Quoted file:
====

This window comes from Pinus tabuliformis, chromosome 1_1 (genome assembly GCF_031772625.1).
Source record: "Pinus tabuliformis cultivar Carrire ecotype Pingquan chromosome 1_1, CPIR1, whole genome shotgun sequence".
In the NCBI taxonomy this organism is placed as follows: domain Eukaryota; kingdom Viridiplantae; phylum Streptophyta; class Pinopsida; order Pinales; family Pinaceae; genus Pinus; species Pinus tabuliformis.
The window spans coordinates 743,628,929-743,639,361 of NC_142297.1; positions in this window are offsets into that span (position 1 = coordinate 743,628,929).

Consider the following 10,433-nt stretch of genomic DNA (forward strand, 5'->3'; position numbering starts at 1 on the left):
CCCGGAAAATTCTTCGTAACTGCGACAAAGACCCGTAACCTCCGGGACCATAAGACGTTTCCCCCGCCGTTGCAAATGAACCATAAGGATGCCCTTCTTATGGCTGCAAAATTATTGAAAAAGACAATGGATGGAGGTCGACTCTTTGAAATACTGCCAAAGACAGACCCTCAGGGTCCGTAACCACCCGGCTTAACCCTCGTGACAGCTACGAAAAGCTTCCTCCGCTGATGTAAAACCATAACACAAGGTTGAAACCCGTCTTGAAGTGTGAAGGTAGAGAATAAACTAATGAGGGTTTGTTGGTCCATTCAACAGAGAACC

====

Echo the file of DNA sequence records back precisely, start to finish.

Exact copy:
This window comes from Pinus tabuliformis, chromosome 1_1 (genome assembly GCF_031772625.1).
Source record: "Pinus tabuliformis cultivar Carrire ecotype Pingquan chromosome 1_1, CPIR1, whole genome shotgun sequence".
In the NCBI taxonomy this organism is placed as follows: domain Eukaryota; kingdom Viridiplantae; phylum Streptophyta; class Pinopsida; order Pinales; family Pinaceae; genus Pinus; species Pinus tabuliformis.
The window spans coordinates 743,628,929-743,639,361 of NC_142297.1; positions in this window are offsets into that span (position 1 = coordinate 743,628,929).

Consider the following 10,433-nt stretch of genomic DNA (forward strand, 5'->3'; position numbering starts at 1 on the left):
CCCGGAAAATTCTTCGTAACTGCGACAAAGACCCGTAACCTCCGGGACCATAAGACGTTTCCCCCGCCGTTGCAAATGAACCATAAGGATGCCCTTCTTATGGCTGCAAAATTATTGAAAAAGACAATGGATGGAGGTCGACTCTTTGAAATACTGCCAAAGACAGACCCTCAGGGTCCGTAACCACCCGGCTTAACCCTCGTGACAGCTACGAAAAGCTTCCTCCGCTGATGTAAAACCATAACACAAGGTTGAAACCCGTCTTGAAGTGTGAAGGTAGAGAATAAACTAATGAGGGTTTGTTGGTCCATTCAACAGAGAACC